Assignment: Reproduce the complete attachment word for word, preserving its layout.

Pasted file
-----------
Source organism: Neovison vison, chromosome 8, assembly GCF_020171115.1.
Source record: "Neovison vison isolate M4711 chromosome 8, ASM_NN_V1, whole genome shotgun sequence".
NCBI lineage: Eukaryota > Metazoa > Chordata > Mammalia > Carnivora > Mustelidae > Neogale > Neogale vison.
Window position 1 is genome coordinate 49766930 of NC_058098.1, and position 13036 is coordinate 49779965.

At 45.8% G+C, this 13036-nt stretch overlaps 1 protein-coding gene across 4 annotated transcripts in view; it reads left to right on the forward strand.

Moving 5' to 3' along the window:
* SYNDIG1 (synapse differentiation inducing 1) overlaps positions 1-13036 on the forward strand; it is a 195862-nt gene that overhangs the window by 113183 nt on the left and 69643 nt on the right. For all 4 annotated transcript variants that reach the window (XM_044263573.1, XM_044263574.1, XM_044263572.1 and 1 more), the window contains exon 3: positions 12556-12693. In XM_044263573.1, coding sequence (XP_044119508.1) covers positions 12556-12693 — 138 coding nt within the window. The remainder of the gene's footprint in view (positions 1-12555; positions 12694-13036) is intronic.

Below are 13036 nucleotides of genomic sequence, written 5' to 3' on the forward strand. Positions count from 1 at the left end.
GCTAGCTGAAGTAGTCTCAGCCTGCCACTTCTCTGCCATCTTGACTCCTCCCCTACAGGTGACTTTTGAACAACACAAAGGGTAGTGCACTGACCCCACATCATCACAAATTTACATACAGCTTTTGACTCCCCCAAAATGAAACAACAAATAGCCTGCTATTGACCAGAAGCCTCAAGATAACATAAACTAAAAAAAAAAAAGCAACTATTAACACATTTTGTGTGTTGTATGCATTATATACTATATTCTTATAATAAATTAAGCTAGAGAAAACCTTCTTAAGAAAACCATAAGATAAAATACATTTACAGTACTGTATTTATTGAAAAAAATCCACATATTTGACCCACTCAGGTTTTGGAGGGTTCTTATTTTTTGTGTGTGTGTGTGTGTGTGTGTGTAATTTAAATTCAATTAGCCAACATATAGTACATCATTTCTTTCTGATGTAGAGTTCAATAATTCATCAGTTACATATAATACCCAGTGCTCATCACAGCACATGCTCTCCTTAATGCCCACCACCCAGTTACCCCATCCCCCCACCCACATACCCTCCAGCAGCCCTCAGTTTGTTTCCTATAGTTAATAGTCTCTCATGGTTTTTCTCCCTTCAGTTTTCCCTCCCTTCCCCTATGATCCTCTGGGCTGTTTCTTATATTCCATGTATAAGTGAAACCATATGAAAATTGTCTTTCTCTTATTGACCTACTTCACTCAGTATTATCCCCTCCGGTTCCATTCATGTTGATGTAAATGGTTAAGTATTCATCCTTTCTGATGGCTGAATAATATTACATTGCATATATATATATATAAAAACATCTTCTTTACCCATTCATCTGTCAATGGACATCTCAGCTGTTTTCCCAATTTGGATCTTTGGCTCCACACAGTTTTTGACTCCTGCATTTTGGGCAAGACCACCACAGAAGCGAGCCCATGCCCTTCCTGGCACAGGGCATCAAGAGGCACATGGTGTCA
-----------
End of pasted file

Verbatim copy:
Source organism: Neovison vison, chromosome 8, assembly GCF_020171115.1.
Source record: "Neovison vison isolate M4711 chromosome 8, ASM_NN_V1, whole genome shotgun sequence".
NCBI lineage: Eukaryota > Metazoa > Chordata > Mammalia > Carnivora > Mustelidae > Neogale > Neogale vison.
Window position 1 is genome coordinate 49766930 of NC_058098.1, and position 13036 is coordinate 49779965.

At 45.8% G+C, this 13036-nt stretch overlaps 1 protein-coding gene across 4 annotated transcripts in view; it reads left to right on the forward strand.

Moving 5' to 3' along the window:
* SYNDIG1 (synapse differentiation inducing 1) overlaps positions 1-13036 on the forward strand; it is a 195862-nt gene that overhangs the window by 113183 nt on the left and 69643 nt on the right. For all 4 annotated transcript variants that reach the window (XM_044263573.1, XM_044263574.1, XM_044263572.1 and 1 more), the window contains exon 3: positions 12556-12693. In XM_044263573.1, coding sequence (XP_044119508.1) covers positions 12556-12693 — 138 coding nt within the window. The remainder of the gene's footprint in view (positions 1-12555; positions 12694-13036) is intronic.

Below are 13036 nucleotides of genomic sequence, written 5' to 3' on the forward strand. Positions count from 1 at the left end.
GCTAGCTGAAGTAGTCTCAGCCTGCCACTTCTCTGCCATCTTGACTCCTCCCCTACAGGTGACTTTTGAACAACACAAAGGGTAGTGCACTGACCCCACATCATCACAAATTTACATACAGCTTTTGACTCCCCCAAAATGAAACAACAAATAGCCTGCTATTGACCAGAAGCCTCAAGATAACATAAACTAAAAAAAAAAAAGCAACTATTAACACATTTTGTGTGTTGTATGCATTATATACTATATTCTTATAATAAATTAAGCTAGAGAAAACCTTCTTAAGAAAACCATAAGATAAAATACATTTACAGTACTGTATTTATTGAAAAAAATCCACATATTTGACCCACTCAGGTTTTGGAGGGTTCTTATTTTTTGTGTGTGTGTGTGTGTGTGTGTGTAATTTAAATTCAATTAGCCAACATATAGTACATCATTTCTTTCTGATGTAGAGTTCAATAATTCATCAGTTACATATAATACCCAGTGCTCATCACAGCACATGCTCTCCTTAATGCCCACCACCCAGTTACCCCATCCCCCCACCCACATACCCTCCAGCAGCCCTCAGTTTGTTTCCTATAGTTAATAGTCTCTCATGGTTTTTCTCCCTTCAGTTTTCCCTCCCTTCCCCTATGATCCTCTGGGCTGTTTCTTATATTCCATGTATAAGTGAAACCATATGAAAATTGTCTTTCTCTTATTGACCTACTTCACTCAGTATTATCCCCTCCGGTTCCATTCATGTTGATGTAAATGGTTAAGTATTCATCCTTTCTGATGGCTGAATAATATTACATTGCATATATATATATATAAAAACATCTTCTTTACCCATTCATCTGTCAATGGACATCTCAGCTGTTTTCCCAATTTGGATCTTTGGCTCCACACAGTTTTTGACTCCTGCATTTTGGGCAAGACCACCACAGAAGCGAGCCCATGCCCTTCCTGGCACAGGGCATCAAGAGGCACATGGTGTCA